The JCW-Inspired Mini Electric Pacesetter Is Formula E’s New and Very Silent Safety Car

After an incredible two years of being the only international motorsport championship with an open-top safety car, Formula E has decided to go pedestrian and, for BMW’s final season in the series, run a Mini Electric Pacesetter ’round the street courses instead. The cutaway i8 roadster in use since 2019 asked questions like “is this safety car necessarily safe” and “shouldn’t this be an electric vehicle,” which gave Formula E the existential poise that any series facing down the heat death of a planet should. But as we head to Italy for BMW’s final round of the Rome street circuit, they’ve decided to set a new pace.

The new course vehicle, driven by former touring car racer Bruno Correia, was announced yesterday and will be first seen at the Rome E-Prix on April 10. Formula E announced two days ago that the Italy event would become a doubleheader race, only two weeks before it will actually happen, so the Mini gets a bonus, extra-long debut.

It had always seemed anachronous that an all-electric series used a hybrid safety car, so moving to an EV is long overdue. Combined with the Mini electric’s city car status, a championship devoted to street circuit racing makes perfect sense to advertise it. The Mini might only just about top a 110-mile range (although it did go 40 miles over that in independent range testing) but that’s not really a massive issue for 45-minute races around relatively short circuits, even if for some reason the pace car led the whole shebang.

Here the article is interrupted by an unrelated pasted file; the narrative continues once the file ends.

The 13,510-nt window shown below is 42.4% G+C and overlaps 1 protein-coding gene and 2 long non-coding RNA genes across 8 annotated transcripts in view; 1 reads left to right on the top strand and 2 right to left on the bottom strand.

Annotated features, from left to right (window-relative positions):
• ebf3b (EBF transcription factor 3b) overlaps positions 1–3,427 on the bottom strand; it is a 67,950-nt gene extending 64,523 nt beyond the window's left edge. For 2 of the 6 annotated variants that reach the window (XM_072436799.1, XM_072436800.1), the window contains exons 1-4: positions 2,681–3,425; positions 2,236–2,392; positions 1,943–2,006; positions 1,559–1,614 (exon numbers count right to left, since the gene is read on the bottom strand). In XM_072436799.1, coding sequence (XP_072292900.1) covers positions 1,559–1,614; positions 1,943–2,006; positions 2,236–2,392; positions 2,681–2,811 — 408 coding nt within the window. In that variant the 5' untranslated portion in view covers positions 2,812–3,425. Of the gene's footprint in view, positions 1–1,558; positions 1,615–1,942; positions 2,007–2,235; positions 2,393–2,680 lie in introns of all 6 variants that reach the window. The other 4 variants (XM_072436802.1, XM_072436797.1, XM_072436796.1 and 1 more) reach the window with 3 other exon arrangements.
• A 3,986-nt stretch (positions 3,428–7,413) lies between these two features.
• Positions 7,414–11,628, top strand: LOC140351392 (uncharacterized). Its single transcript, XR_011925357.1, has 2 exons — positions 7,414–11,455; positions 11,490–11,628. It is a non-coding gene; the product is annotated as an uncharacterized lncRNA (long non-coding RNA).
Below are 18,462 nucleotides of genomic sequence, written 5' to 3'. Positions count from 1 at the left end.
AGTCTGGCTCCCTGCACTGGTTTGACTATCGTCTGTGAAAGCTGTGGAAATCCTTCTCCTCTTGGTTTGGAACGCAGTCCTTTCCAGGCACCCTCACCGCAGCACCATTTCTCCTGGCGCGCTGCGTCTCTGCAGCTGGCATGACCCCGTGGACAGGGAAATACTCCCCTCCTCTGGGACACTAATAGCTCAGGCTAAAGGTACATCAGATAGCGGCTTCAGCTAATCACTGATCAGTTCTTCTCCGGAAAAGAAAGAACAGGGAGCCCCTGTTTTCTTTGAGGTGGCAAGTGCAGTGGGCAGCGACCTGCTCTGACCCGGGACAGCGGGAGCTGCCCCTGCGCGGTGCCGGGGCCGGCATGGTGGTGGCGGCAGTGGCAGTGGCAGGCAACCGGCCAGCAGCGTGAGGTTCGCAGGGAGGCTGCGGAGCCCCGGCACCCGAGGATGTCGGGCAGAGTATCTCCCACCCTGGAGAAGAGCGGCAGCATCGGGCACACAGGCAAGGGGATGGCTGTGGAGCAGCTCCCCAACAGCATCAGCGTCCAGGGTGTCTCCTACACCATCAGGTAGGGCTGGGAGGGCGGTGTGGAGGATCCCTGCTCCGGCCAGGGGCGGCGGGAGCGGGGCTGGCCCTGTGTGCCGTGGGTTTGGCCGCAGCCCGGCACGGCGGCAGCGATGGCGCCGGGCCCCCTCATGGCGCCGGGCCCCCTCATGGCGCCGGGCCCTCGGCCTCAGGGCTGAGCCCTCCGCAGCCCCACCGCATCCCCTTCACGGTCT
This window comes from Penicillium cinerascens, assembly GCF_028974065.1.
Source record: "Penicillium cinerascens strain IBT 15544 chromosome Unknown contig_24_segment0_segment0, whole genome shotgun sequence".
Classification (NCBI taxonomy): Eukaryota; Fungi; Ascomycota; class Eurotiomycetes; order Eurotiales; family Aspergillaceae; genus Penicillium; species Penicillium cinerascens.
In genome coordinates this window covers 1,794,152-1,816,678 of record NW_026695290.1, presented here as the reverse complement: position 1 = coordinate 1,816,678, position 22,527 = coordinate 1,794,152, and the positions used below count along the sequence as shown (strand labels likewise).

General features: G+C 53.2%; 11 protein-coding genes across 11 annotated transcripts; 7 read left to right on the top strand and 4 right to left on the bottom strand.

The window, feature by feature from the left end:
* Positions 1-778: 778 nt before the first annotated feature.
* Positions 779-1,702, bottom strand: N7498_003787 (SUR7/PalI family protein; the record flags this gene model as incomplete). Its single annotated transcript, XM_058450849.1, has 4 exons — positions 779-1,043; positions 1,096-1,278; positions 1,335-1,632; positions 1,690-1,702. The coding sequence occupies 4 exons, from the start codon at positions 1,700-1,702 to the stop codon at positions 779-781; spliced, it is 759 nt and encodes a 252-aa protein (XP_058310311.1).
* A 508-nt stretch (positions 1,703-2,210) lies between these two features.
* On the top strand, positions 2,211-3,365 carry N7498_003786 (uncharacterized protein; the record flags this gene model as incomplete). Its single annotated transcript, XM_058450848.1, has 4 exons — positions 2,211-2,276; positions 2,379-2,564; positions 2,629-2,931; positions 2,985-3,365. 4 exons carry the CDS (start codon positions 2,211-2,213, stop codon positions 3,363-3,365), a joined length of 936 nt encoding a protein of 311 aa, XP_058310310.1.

The Mini Electric Pacesetter is roughly 285 pounds lighter than a normal Cooper SE, and that’s saying something given the added heft of all those accessories. Its 181 horsepower and 206 pound-feet of torque push it from zero to 60 miles per hour in 6.7 seconds, and three-way adjustable coilover suspension means it can handle track duty just fine. Those 245/40R18 Michelin Pilot Sport tires help too, of course.

You can catch the all-electric Mini’s debut in what’s probably inevitably vehicular carnage on a reworked, faster Rome Street Circuit on April 10 and 11.

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